Tuesday, July 31, 2012

Wonderings from Summer Professional Development

It was not my intention to take a month off from blogging.
But, alas, I did!

So, now I am wrestling with how to begin again.  I am determined not to let the entire month of July slip away without a blog entry.

Let me share some of what I've been up to...

Most of July was spent in professional development.  The highlight was my whole staff's participation in the Inspired Teaching Institute.  This training is intended to be a "shot in the arm" for teachers, to remind them why they chose this profession, to renew their excitement about the art of teaching, to encourage them to be instigators of thought in their schools.  The Inspired Teaching philosophy emphasizes the whole and individual child, with teaching being creatively tailored to meet the unique needs of the students in the classroom, while maintaining rigorous academic expectations for all.  There are no scripted lessons here, no formulaic solutions, no "one size fits all" prescriptions, but, instead, a unique opportunity to work with other teachers, exploring how we ourselves learn and teach, trying new techniques and approaches, making mistakes, and reflecting.   Yes, this was an invigorating professional development experience, one filled with compassion and respect for both teacher and students.

It was particularly delightful that this was "experiential" training - the Institute was taught in the same way that the instructors hoped we would teach our own classes. We learned new and creative practices by doing them together.   The Inspired Teaching Institute comprised two weeks of my July professional development, and I had lots of great takeaway, including:
  • The extraordinary value of creating a safe learning environment for students...the need to build a joyful, caring community of learners at the outset of the school year, a place where everyone has a role, so that students feel able to take risks and make mistakes.  
  • We watched the bare walls of our training site come alive and bright with our individual work - pictures, stories, diagrams, quotes, and poetry.  This transformation of our personal environment did a great deal to increase our connection with one another, in a very brief period of time.  I have no doubt that classrooms should likewise be built up with student work rather than sterile posters and signs from a school supply store. 
  • How good it is for students to be thrown outside their comfort zone, to experience "struggle" and "challenge" in new, lighter ways.   I, who hate being the center of attention, found myself overcome with laughter at my inability to follow a rapid hand motion pattern that was part of a circle time game, thus throwing me into the spotlight time and time again.  Yes, non-competitive and even "silly" games are not just community-builders but confidence-builders.
  • Honor different learning styles.  I am going to examine the flow of my day and intentionally structure a variety of sitting and talking experiences with "up on our feet" possibilities.  There are so many great ways to enrich any topic with improv, art, music, and  kinesthetic learning.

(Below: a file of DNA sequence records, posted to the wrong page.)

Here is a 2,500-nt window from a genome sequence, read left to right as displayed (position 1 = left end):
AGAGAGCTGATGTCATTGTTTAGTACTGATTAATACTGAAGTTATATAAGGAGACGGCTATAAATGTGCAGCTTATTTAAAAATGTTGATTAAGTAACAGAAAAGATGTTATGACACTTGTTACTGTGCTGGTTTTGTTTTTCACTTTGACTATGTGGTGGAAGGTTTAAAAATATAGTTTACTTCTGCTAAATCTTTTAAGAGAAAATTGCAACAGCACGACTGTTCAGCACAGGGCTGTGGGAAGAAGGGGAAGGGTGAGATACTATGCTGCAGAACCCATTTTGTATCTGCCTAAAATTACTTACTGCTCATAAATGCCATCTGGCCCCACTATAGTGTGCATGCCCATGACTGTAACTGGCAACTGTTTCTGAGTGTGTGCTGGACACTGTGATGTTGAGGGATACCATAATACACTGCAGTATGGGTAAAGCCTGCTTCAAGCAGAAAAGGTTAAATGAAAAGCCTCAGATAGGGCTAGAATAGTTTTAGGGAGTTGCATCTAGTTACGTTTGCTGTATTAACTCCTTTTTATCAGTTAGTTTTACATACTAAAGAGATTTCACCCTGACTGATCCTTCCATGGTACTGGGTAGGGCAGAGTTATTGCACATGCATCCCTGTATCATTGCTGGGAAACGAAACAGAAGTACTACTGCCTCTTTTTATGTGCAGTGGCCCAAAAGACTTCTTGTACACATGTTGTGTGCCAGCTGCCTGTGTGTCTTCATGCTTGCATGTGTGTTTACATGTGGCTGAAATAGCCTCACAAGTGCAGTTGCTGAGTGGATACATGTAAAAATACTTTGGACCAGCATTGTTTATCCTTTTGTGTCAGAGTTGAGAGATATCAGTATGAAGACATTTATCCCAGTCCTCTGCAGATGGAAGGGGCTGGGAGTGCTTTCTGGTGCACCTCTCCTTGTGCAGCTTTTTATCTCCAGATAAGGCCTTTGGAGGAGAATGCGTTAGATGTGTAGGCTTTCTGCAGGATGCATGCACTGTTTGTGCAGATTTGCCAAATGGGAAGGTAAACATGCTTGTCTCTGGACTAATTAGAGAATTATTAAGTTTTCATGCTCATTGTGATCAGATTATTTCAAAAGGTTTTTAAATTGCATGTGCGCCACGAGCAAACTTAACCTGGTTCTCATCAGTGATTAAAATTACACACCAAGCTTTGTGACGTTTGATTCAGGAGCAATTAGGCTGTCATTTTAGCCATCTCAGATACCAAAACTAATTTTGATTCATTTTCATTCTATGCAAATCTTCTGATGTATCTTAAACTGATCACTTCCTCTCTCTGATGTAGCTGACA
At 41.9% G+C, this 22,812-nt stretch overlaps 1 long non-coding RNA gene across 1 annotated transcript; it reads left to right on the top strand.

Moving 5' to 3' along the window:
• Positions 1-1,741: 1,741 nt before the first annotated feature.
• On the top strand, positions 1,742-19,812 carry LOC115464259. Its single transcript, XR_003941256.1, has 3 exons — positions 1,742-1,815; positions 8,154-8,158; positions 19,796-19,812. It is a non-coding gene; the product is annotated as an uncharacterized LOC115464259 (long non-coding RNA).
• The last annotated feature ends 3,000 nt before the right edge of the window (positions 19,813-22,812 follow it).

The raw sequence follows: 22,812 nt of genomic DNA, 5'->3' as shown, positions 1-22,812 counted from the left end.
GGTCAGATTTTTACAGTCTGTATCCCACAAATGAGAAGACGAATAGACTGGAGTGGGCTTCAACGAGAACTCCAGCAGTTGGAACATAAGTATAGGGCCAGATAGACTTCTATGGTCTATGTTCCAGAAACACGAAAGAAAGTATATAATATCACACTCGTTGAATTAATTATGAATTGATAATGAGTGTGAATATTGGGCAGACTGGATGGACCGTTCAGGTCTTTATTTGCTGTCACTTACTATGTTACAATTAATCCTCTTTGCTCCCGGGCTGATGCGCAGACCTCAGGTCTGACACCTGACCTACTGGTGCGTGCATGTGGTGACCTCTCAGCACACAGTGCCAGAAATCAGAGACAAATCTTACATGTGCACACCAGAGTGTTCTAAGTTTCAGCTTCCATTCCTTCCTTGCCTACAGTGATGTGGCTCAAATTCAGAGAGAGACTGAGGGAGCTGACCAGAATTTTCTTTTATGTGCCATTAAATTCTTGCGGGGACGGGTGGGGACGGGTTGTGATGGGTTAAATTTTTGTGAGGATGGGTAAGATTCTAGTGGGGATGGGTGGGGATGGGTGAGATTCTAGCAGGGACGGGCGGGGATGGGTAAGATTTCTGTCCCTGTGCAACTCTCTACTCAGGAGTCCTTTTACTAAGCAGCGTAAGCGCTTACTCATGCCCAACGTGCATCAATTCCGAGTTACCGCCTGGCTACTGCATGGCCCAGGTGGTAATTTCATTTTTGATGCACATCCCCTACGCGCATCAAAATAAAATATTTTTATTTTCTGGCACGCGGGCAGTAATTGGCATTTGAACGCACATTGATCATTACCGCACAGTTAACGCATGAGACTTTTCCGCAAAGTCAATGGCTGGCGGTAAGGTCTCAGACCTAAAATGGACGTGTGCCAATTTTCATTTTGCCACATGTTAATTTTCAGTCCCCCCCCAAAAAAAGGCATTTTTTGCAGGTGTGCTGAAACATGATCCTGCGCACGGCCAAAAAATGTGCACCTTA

• Teach through questions.  Incorporate a lot of reflection.  Ask students - How did you figure that out? Why do you think that is? Get students thinking, puzzling, wondering. 
  • There is much rigor in a teacher's planning, a teacher needs clear objectives - but, I wonder, does the student always have to know these?  Isn't there power in the questions that you instigate, the reflection that you cause?
  • Teaching is like jazz - yes, you have your lead sheet, but be ready to improvise off of this, if what you have planned is not right for this group, this student right now.  Perhaps the best learning experiences happen when you have clear objectives, goals, and plans, and you know these so well that you can be flexible when something new comes up - enriching the curriculum with unforeseen input from the students themselves.
Perhaps most importantly:
  • Teaching is intellectual, physical, and emotional.  Each and every day, remember and take action - What do I need to do to get myself ready to be in the presence of children?

My school is in fact a demonstration school of Inspired Teaching's philosophy - thus, the training was in effect, "preaching to the choir."

There were many other teachers besides us in attendance.  I think about the others a lot.  I wonder what it must be like to receive such upbeat, inspirational training as a solo teacher in your school?  How hard it must be to return to the new school year being the one and only teacher who has had this training experience?  There is tremendous value in our whole staff receiving training together.  We reflected together daily, we spent time later in the month revising our curriculum plans to incorporate what we learned, and we've made plans to check back in with one another throughout the school year, to help one another keep these ideas in action in our classrooms.

Here's to summer, professional development, and collaboration! I hope for great things this next school year, as we continue our work to ensure each child's success.